Hozier is an dark faerie prince who left his bog in Ireland and stepped into civilization to bring us songs of love and loss. I’m not even surprised that Silver in the Wood, Emily Tesh’s astoundingly beautiful novella, became twined around his melodies like overgrown ivy around a trellis as I read. Silver in the Wood is a stunning work, full of quiet moments of sincere loveliness and shocking glimpses of murder and death. It’s supernatural in the ways all the best old folk tales are and it feels strangely ancient, as if it’s a story that has been told and retold for centuries. That’s how Hozier’s 2014 self-titled album feels, as well, and now both works are stuck together in my head. In fact, Hozier’s song “In The Woods Somewhere” is practically the theme song to Silver in the Woods in my mind. Both are soaring examples of darkly beautiful folk tales, both with elements that hint at something wrong and sinister just out of sight, at the edge of your senses. Each delicate guitar note is like a stab wound, each new chapter in the book bringing you closer to some terrible knowledge. You keep reading, you keep listening, because you have to know just what will happen next…even though that knowledge might crush you. Someone send this book to Hozier: he needs to make a concept album.
- “Run” by Hozier
- “Blinding” by Florence + The Machine
- “Your Bones” by Of Monsters and Men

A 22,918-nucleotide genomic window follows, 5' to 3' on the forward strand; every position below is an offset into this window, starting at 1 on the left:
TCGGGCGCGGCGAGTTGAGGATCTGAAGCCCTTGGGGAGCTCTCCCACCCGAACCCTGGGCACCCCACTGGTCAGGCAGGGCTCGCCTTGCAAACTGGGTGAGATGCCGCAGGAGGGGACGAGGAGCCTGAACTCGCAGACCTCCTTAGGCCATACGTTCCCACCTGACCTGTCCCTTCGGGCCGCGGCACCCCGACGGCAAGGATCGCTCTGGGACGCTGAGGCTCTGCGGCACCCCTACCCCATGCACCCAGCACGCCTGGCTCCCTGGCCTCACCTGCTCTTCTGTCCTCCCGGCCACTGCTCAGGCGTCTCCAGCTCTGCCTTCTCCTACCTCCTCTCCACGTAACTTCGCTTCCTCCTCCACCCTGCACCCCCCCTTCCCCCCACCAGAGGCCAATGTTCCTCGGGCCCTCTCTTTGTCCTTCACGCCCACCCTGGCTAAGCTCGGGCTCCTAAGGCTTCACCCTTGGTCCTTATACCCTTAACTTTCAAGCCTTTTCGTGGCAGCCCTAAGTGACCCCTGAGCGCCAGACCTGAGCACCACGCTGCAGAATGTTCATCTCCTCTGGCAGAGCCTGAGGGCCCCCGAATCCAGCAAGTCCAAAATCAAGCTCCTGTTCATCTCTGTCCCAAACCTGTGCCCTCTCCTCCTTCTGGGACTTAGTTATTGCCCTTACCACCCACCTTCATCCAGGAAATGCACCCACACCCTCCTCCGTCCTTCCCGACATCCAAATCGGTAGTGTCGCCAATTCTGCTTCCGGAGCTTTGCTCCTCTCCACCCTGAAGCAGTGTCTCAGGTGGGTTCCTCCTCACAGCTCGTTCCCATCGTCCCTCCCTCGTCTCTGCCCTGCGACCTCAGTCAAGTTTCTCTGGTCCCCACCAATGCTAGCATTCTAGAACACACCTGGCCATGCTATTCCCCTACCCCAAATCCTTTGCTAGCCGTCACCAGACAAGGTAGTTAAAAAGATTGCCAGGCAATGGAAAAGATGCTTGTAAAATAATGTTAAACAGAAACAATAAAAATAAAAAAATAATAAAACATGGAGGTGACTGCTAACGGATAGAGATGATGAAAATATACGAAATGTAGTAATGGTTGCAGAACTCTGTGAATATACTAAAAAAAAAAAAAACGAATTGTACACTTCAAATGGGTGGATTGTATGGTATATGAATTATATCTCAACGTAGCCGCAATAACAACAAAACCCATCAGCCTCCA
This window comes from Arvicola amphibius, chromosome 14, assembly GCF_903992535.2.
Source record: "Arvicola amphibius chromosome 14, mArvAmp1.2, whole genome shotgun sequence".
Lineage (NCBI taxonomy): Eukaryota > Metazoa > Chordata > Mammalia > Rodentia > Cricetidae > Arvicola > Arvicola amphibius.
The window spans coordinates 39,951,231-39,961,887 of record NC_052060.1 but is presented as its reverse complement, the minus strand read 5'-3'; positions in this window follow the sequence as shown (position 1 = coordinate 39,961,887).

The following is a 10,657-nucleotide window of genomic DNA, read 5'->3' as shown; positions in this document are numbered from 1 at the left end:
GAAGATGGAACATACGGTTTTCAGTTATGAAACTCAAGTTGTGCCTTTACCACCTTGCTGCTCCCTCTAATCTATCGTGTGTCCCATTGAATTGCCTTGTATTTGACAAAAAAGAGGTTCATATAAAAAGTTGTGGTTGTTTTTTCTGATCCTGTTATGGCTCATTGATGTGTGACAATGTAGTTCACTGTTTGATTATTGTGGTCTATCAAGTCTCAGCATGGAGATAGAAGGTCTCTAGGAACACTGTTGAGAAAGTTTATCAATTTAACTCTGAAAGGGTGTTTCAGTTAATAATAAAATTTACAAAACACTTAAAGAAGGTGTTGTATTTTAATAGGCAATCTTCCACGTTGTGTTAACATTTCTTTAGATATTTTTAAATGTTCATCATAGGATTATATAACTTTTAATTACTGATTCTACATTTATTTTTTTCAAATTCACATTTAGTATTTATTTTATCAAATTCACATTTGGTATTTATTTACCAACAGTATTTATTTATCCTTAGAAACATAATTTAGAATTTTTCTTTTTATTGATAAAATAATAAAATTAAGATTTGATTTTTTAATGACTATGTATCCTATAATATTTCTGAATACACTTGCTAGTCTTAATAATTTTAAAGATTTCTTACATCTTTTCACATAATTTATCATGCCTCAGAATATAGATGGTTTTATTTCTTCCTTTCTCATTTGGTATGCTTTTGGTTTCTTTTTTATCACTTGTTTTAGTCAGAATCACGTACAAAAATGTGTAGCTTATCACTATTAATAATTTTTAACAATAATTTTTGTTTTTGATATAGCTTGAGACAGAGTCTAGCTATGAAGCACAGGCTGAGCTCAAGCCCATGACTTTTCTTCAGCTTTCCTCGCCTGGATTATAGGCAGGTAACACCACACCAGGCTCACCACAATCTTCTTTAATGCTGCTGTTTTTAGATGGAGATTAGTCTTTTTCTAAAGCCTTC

- “Falling” by The Civil Wars
- “Meet Me In The Woods” by Lord Huron
The Monster of Elendhaven by Jennifer Giesbrecht — The Decemberists
If you want songs about murder and mayhem, look no further than those scholarly, verbose folk rockers, The Decemberists. If you want a book about murder and mayhem, well, you need to check out Jennifer Giesbrecht and her monsters. Together they offer an unbeatable combination of sneering, grinning villainy the likes of which your stereo and bookshelf have never before seen. Giesbrecht’s story is a perfect blend of horror and legend, encrusted with a layer of sea salt and grime. The Monster of Elendhaven has the feel of a particularly nasty sea shanty, sung while sailing cold seas by cold men. It’s twisted and sinister and sharper than a surprise knife between your ribs. The Decemberists are no strangers to tales of revenge and murder and their music melds together with Giesbrecht’s narrative to form a horrifically perfect union. With songs featuring titles like “Shankill Butchers” and “The Mariner’s Revenge Song,” the Decemberists are delighted to oblige your darkest, most feral desires. I can’t help but imagine the titular Monster of Elendhaven with their lyrics on his tongue, the last thing his unsuspecting victims ever hear.